Photo courtesy of ZORB. Soloing in the Zydro.

This spring, pack away your parachute, hang up your harness, and bind up your bungee, because the world of extreme sports can now offer you much more than the same old activities of jumping out of planes, hanging from cliffs, or diving off bridges with just a cord attached to you. Though this sport has been around for nearly 10 years, it is relatively new to the United States. The name? Globe-riding.

To get an image of what this sport is all about, think domesticated rodents—gerbils, rats, hampsters. If you had a hamster when you were a kid, you probably put it in a big plastic ball and let it run around your house all day. Now imagine that you’re that hamster. But instead of rolling yourself from place to place by pushing from the inside of the ball, you will be taken to the top of a hill and given a good, hard shove, sending you hurtling downward, spinning wildly out of control, the world outside melting into a complex streak of colliding color.  

What do you say? Not intense enough for you? Well then, why don’t you try adding a couple buckets of water and a few friends to your adventure? Instead of feeling like a hamster, you now feel like a wet sock flopping around the inside of a running washing machine. The whole thing is terribly silly and extraordinarily fun.

It all started with the invention of a 12-foot, inflatable plastic ball that is cushioned to be safe enough for people to bounce around the inside. Also called “sphering,” “freeballin,’” and “orbing,” this sport was invented by a company called ZORB in Rotura, New Zealand, in 1994. In 2007, ZORB opened a second location: ZORB Smoky Mountains in Pigeon Forge, Tennessee. It’s the same company that people have been enjoying for years, but now it’s closer than ever.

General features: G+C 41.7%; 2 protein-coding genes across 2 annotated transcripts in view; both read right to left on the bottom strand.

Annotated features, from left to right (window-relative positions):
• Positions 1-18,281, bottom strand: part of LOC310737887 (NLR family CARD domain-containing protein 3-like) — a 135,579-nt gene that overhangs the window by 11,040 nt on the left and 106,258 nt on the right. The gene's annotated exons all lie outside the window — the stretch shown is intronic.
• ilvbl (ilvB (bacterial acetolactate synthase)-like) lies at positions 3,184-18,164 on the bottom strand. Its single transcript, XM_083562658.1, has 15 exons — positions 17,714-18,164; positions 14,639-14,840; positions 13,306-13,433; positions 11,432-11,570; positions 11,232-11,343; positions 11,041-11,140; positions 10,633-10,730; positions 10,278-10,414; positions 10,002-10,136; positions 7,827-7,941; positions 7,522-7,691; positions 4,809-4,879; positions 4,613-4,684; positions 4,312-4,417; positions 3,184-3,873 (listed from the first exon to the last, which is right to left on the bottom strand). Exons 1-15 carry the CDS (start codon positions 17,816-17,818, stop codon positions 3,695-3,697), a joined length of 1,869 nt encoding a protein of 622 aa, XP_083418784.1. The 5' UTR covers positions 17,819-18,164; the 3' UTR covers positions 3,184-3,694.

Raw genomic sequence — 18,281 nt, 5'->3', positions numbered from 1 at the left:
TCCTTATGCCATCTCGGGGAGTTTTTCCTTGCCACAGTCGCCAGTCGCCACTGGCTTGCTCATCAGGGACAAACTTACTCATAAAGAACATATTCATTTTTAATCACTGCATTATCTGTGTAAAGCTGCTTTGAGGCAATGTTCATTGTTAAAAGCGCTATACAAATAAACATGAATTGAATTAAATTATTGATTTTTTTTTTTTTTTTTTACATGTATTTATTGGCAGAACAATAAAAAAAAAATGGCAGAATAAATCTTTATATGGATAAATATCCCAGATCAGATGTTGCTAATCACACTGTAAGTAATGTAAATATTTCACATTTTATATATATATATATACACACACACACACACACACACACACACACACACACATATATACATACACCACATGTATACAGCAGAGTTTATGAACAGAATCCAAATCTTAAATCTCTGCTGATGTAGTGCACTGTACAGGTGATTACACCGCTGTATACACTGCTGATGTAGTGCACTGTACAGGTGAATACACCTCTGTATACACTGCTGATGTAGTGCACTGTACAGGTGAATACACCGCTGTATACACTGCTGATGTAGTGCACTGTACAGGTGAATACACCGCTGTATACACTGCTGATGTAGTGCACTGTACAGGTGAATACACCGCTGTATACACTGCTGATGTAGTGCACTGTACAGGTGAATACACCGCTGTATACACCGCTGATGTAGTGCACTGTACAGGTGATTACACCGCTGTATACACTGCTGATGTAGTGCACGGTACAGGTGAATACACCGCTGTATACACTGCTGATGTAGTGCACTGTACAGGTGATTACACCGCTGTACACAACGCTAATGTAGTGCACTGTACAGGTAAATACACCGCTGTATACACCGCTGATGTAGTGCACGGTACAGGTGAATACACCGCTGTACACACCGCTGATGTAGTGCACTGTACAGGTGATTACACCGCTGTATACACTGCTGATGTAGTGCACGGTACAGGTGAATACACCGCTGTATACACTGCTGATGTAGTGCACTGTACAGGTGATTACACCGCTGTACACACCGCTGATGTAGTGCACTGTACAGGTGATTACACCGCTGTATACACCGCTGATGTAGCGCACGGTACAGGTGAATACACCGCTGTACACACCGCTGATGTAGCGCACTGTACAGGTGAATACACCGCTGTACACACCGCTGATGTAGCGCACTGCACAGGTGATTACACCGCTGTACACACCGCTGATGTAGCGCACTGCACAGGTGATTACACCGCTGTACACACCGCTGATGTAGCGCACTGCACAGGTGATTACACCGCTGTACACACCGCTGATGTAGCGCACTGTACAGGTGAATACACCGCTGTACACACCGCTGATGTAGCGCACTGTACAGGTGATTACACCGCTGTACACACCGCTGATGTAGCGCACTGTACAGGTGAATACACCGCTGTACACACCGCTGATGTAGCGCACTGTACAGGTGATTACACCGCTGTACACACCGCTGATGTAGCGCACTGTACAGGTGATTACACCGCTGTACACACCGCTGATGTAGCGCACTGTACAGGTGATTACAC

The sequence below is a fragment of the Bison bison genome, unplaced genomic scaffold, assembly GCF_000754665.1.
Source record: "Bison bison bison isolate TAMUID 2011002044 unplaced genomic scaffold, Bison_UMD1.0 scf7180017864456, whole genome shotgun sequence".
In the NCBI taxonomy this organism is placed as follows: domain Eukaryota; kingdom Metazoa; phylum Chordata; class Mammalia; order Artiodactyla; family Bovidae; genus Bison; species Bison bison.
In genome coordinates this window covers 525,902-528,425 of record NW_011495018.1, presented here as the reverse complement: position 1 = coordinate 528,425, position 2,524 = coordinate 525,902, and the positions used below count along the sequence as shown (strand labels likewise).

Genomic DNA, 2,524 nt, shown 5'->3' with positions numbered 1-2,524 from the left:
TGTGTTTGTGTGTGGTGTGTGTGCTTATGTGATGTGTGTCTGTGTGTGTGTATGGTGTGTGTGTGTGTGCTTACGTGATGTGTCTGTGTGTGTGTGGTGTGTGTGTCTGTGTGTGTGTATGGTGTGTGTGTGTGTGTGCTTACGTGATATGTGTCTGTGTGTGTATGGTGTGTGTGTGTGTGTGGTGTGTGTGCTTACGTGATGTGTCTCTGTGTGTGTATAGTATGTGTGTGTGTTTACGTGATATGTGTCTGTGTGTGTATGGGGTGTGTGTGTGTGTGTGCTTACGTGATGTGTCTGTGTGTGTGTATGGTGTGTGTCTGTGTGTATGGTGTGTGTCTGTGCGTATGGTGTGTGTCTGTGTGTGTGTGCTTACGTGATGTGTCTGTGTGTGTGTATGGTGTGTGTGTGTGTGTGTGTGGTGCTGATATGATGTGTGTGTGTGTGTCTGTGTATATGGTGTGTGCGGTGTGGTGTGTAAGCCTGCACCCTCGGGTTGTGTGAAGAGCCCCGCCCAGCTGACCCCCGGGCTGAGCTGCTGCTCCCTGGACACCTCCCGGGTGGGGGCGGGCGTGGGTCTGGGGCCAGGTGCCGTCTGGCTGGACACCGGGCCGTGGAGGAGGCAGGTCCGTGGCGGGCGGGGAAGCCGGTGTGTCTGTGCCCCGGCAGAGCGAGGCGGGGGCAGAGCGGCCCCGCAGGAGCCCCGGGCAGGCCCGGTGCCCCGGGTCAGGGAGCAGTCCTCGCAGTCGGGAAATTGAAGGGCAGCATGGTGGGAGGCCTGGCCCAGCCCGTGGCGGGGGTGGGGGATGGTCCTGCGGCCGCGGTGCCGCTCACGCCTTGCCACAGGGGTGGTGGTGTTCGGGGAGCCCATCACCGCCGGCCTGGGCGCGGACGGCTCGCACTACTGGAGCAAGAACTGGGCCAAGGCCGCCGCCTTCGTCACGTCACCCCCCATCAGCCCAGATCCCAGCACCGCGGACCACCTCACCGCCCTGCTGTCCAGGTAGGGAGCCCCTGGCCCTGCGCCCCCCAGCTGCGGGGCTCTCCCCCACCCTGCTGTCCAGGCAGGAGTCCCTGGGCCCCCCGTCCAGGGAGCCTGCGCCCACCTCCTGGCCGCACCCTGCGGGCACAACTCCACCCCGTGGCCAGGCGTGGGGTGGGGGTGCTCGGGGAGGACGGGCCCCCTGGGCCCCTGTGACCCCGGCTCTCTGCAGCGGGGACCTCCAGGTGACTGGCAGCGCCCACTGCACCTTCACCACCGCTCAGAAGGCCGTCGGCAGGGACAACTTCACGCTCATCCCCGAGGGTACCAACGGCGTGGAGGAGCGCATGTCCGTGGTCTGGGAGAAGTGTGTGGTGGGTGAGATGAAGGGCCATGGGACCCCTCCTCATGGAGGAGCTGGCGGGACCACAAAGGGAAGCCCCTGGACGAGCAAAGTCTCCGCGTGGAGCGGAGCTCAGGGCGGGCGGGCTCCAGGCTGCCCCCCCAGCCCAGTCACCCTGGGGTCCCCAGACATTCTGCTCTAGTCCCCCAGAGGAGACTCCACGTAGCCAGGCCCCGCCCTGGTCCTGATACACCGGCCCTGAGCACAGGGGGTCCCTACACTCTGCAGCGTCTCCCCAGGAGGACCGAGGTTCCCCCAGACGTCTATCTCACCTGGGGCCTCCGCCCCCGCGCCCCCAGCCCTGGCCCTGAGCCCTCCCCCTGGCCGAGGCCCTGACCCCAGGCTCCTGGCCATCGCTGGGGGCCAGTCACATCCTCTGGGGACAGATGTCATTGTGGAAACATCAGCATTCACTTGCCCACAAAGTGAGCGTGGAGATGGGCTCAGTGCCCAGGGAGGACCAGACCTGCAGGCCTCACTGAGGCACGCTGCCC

Photo courtesy of ZORB. Hurtling in the Zorbit.

At ZORB, you can try the Zorbit (a one-person ride, in which you are strapped to the inside of the ball by yourself) or the Zydro (where five gallons of water are added to the inside of the ball, along with two of your friends). You can also choose to speed-topple right down the straight track or take the zig-zag route—which is a bit longer and much wilder.

“I just remember being free and falling,” says Shannon Despain, who visited ZORB in Rotura, New Zealand a couple years back. “I was laughing so hard it hurt. At the end, I thought, ‘I want to do it again!’”

ZORB was the first globe-riding company in the US, but in the last few years several locations have emerged across the country, generously offering to push you down a hill in a giant plastic ball. Seriously.

In the Wisconsin Dells in Madison, Wisconsin, you can go freeballin. Here, the ball is placed on a ramp, and you are rolled from the top. The park also hopes to open a section where you can freeball on water; basically, you just roll around inside of a floating ball. Awesome.

Photo courtesy of ZORB. Zorbing at sunset.

Amesbury Sports Park in Amesbury, Massachusetts—a ski resort and tubing park in the winter—offers what they call OGOing in the summer. You can try the IGO (the solitary, dry ride) or the H2OGO (the wet ride with friends). Will Courtney, Operations Director of the park, says of his own experience with the H2OGO, “My friends and I were a little bit closer by the time we got to the bottom.”

Roundtop Mountain Resort in Lewisberry, Pennsylvania, is the fourth location in the United States and also has OGO balls.  

Many other countries are also adopting the sport, so you can now try it almost anywhere you travel this spring. Look for globe-riding in such places as England, Scotland, Wales, Northern Ireland, Switzerland, Sweden, Estonia, the Czech Republic, the Slovak Republic, Slovenia, the North Pole, New Zealand, Australia, Canada, Japan, India, and Thailand.

With excitement for this sport growing, now is the time to get out and try it! Get out and get your feet wet—or in the case of the Zydro or H2OGO, get your whole body soaked!

—Vanae Nielsen